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How To Stop My Cat From Scratching The Furniture

Cat scratching is a necessary part of being a cat. Not only is it great for helping them to maintain their claws but it also allows them to stretch, as well as mark their territory. And although having a cat is always going to invite the occasional mark, bite or bit of mess, when your feline is focused on becoming more and more like Wolverine every day, it’s time to take control.

Fortunately, there are lots of ways you can stop your cat from digging its claws into your sofa or tearing into your wallpaper.

Why do cats scratch?

Cats don’t scratch because they’re intent on ruining your furniture (even though you’ve politely asked them not to) they do it as a form of exercise. Plus it helps to stop their claws from getting too long.

They also do it to mark their territory and remind other cats to stay away. They do this using the scent glands in their paws which humans can’t usually pick up on, but is strong enough to signal to other cats that this is their home.

Finally, scratching also helps cats to keep their paws clean so you might find the more textured fabrics around your house hot spots for a quick, afternoon shred.

How to stop my cat from scratching

You won’t be able to stop your cat from scratching but you will be able to redirect its behaviour so it scratches somewhere other than your brown leather Chesterfield.

Firstly, purchase at least one cat scratching post. These come in all shapes and sizes and can be either free-standing, flat or wall mounted. The post should be slightly taller than your cat so they can fully stretch out.

Place the scratchers near to where they have already been scratching, and in comfortable places where cats love to spend time – perhaps somewhere warm, like near the radiator. Place another one where they spend a lot of time – near their cat bed, the sofa or your bed are all great spots.

Remember that cat scratching posts must be rough or course (like this cat post with sisal exterior) and not fluffy. And the scratchier it is, the less inviting your favourite sweater will seem.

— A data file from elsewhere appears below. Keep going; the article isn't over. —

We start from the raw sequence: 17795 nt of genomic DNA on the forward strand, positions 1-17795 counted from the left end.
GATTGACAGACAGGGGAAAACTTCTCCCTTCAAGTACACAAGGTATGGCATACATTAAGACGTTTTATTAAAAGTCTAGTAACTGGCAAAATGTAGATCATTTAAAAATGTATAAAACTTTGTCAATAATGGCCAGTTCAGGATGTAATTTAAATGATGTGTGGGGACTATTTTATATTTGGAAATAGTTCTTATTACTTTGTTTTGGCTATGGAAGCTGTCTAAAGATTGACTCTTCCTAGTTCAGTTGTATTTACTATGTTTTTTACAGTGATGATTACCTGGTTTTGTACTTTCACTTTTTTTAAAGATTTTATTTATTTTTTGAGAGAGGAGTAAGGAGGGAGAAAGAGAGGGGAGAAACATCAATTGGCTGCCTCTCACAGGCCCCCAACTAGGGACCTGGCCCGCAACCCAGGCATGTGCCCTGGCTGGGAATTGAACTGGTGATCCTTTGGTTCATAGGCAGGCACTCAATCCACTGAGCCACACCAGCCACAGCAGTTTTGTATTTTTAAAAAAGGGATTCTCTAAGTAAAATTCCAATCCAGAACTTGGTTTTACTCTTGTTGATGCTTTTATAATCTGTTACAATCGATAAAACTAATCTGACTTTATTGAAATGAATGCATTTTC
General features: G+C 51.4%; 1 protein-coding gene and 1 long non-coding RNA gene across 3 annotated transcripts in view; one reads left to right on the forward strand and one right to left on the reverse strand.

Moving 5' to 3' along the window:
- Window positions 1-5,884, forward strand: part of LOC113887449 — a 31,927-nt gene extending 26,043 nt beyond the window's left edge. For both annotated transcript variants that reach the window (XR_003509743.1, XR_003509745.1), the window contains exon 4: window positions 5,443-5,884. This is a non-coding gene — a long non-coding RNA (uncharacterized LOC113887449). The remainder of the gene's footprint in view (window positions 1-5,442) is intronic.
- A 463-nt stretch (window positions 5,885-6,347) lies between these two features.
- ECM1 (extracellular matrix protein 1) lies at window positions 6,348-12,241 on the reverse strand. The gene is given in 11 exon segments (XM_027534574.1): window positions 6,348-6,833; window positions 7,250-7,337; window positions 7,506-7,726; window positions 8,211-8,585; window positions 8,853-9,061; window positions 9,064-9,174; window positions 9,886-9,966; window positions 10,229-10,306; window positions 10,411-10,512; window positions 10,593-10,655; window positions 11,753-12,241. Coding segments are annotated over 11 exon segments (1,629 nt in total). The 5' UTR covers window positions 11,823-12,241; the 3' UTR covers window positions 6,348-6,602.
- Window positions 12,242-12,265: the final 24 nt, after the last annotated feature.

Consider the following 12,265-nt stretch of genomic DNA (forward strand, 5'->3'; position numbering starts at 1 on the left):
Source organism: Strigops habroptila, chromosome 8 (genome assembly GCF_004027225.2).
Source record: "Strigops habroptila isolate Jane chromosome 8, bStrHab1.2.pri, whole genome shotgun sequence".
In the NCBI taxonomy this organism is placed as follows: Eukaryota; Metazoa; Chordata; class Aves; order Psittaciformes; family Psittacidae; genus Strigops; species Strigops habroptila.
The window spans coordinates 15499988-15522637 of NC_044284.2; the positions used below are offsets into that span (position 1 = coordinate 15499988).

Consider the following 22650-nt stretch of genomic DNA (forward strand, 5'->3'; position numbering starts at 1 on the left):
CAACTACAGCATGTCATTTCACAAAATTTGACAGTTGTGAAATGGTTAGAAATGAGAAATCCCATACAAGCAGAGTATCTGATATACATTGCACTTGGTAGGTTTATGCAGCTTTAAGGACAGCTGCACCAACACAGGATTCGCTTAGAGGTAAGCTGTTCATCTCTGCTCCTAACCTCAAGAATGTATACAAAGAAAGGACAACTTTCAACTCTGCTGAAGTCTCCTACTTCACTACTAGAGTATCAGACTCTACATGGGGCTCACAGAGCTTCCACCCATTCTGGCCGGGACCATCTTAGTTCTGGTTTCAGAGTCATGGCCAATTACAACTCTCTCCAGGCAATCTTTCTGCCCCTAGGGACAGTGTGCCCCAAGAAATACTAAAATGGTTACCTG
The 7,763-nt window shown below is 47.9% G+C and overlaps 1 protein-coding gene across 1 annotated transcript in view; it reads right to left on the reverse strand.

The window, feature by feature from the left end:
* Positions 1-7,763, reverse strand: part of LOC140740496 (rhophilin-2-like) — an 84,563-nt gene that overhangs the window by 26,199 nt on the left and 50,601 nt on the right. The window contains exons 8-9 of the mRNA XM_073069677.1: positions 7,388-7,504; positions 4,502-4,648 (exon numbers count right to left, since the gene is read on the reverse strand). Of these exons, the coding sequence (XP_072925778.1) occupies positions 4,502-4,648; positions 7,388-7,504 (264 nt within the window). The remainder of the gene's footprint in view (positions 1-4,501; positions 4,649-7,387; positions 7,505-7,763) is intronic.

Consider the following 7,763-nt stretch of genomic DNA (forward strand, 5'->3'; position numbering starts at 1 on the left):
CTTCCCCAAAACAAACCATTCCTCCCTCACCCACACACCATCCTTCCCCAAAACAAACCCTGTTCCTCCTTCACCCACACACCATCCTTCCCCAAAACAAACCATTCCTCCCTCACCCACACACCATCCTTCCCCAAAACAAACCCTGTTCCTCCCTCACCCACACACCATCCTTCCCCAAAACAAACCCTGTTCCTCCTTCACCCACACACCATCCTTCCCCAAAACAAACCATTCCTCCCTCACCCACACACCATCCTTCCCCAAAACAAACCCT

Me & My Pets Pro Tip: if your cat has a favourite person in the house, leave a cat scratching post near to where they sit, or place an item of theirs like a tshirt on top of the post. This will help entice your cat to use the post. You can also place their favourite toy on top as another way of encouraging them to start using the posts instead of the wall.

How do I train my cat to use a scratching post?


It’s all very well placing cat scratching posts around the house but it can be another thing to get your cats to actually use them! If you want to make your cat posts more inviting, you can rub them with cat nip or spray catnip oil onto them.

If your cat does use the cat post, reward it with praise or even a little treat.

Getting a cat scratching post that also has a toy on it is great for encouraging cats to use their scratching post. If your cat is not paying attention to the posts you have strategically placed around the house, try moving them to a more enticing spot so that they start to notice them more.

Practical steps to deter your cat from scratching

If the scratching posts just aren’t getting the attention they deserve, you can always go for one of our tried and tested methods:

1. Use a spray such as Feliway Classic Spray. Natural alternatives are also available but always use a brand that you trust to ensure it’s safe for your cats.

2. Apply double sided tape to your furniture – cats dislike touching anything sticky.

If you have any concerns about your cat’s behaviour, or you notice a distinct or sudden behaviour change, always consult your vet. Behaviour problems or changes can be a symptom of a deeper problem. Trust your instincts and speak to your vet!

Disclaimer: This content in this article is intended for information or entertainment purposes only, it is not intended to replace the advice of a vet or animal health professional. Your use of the information is entirely at your own risk and Me & My Pets assumes no responsibility for the use or misuse of the information found on this site. If you have any questions or concerns over your pet's wellbeing you should consult your vet immediately.  

Posted in Cats